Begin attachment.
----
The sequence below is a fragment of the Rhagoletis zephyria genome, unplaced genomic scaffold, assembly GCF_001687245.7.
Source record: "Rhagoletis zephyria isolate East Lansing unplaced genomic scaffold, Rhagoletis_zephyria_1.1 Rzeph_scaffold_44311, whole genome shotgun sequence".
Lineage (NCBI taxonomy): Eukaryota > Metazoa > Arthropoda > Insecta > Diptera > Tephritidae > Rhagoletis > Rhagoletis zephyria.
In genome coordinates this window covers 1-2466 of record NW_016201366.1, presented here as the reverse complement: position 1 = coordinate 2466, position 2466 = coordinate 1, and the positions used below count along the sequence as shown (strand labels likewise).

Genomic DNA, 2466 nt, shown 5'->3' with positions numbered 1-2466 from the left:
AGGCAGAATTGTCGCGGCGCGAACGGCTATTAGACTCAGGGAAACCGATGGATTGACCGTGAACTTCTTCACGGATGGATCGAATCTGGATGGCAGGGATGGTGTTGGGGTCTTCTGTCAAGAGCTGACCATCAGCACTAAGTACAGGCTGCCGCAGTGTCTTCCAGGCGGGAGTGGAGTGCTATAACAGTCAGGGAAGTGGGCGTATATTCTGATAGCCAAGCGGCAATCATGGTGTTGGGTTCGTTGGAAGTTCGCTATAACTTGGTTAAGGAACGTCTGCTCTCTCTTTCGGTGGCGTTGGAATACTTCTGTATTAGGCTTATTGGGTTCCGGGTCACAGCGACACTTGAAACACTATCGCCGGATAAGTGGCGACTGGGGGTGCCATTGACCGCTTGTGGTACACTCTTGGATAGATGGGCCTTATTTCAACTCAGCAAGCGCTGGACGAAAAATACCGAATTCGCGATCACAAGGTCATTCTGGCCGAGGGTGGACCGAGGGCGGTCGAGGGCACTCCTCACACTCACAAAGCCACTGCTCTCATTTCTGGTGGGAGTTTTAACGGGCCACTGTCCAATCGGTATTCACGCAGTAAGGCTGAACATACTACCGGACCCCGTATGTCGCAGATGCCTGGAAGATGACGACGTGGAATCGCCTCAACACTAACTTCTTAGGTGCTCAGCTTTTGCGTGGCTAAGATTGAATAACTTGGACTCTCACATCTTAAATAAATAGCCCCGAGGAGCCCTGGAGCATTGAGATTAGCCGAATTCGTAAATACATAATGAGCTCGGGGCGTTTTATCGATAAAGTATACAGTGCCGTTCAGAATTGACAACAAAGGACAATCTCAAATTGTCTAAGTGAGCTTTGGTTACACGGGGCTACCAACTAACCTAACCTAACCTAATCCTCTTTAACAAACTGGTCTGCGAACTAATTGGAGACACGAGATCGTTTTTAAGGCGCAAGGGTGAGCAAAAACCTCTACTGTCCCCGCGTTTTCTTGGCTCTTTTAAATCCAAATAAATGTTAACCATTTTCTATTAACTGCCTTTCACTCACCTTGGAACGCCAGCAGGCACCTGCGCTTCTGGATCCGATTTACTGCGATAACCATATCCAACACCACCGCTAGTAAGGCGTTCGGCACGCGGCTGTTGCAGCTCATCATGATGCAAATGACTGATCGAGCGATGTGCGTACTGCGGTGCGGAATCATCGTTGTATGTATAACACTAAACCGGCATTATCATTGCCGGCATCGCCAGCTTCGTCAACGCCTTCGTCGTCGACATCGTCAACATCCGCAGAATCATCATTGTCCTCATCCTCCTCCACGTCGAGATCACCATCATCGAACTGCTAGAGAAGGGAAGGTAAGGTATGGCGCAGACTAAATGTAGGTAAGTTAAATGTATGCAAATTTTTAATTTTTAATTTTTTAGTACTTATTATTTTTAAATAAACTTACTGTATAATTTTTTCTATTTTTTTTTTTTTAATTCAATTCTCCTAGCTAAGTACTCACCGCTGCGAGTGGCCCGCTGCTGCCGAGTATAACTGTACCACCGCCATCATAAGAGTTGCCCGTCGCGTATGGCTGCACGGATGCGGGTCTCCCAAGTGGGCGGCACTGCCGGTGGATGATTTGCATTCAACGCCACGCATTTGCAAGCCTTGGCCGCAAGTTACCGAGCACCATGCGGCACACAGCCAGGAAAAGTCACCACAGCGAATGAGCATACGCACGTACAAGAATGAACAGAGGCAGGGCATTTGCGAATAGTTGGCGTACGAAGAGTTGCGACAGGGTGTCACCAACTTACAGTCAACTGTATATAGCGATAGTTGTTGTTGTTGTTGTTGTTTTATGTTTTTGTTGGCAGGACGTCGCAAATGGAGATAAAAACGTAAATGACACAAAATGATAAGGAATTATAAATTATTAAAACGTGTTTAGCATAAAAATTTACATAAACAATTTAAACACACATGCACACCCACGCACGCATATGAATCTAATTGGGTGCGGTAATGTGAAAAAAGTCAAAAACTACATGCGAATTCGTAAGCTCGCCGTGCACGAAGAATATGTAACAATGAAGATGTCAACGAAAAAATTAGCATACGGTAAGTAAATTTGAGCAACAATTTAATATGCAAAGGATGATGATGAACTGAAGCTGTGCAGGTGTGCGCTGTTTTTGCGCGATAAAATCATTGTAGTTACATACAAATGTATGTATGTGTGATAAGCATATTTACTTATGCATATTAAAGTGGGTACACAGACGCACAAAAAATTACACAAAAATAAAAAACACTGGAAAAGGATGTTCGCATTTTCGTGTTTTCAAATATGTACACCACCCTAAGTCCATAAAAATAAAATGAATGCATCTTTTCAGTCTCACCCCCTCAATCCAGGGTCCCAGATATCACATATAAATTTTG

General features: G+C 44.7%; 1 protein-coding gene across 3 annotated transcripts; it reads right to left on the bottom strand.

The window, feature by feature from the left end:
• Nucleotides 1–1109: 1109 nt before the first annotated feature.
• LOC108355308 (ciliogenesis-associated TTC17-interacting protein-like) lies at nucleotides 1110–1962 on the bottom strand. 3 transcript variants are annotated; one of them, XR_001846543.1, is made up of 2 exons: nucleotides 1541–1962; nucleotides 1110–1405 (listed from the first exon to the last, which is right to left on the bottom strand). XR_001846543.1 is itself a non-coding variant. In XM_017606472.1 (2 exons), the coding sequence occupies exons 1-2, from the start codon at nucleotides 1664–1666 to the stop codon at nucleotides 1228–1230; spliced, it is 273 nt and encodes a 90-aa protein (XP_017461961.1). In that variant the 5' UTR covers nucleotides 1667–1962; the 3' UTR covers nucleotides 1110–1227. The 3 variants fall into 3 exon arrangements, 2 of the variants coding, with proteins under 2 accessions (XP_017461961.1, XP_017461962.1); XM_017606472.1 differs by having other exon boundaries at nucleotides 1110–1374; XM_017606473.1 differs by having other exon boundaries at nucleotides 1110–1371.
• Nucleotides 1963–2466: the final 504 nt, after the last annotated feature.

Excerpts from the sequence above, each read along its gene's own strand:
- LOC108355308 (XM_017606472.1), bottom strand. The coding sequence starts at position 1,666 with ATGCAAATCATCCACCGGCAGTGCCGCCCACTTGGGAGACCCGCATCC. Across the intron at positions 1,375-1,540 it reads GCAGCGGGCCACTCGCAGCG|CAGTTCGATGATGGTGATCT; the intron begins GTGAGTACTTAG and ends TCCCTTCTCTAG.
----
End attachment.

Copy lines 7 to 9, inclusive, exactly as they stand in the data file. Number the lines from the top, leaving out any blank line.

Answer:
General features: G+C 44.7%; 1 protein-coding gene across 3 annotated transcripts; it reads right to left on the bottom strand.

The window, feature by feature from the left end:
• Nucleotides 1–1109: 1109 nt before the first annotated feature.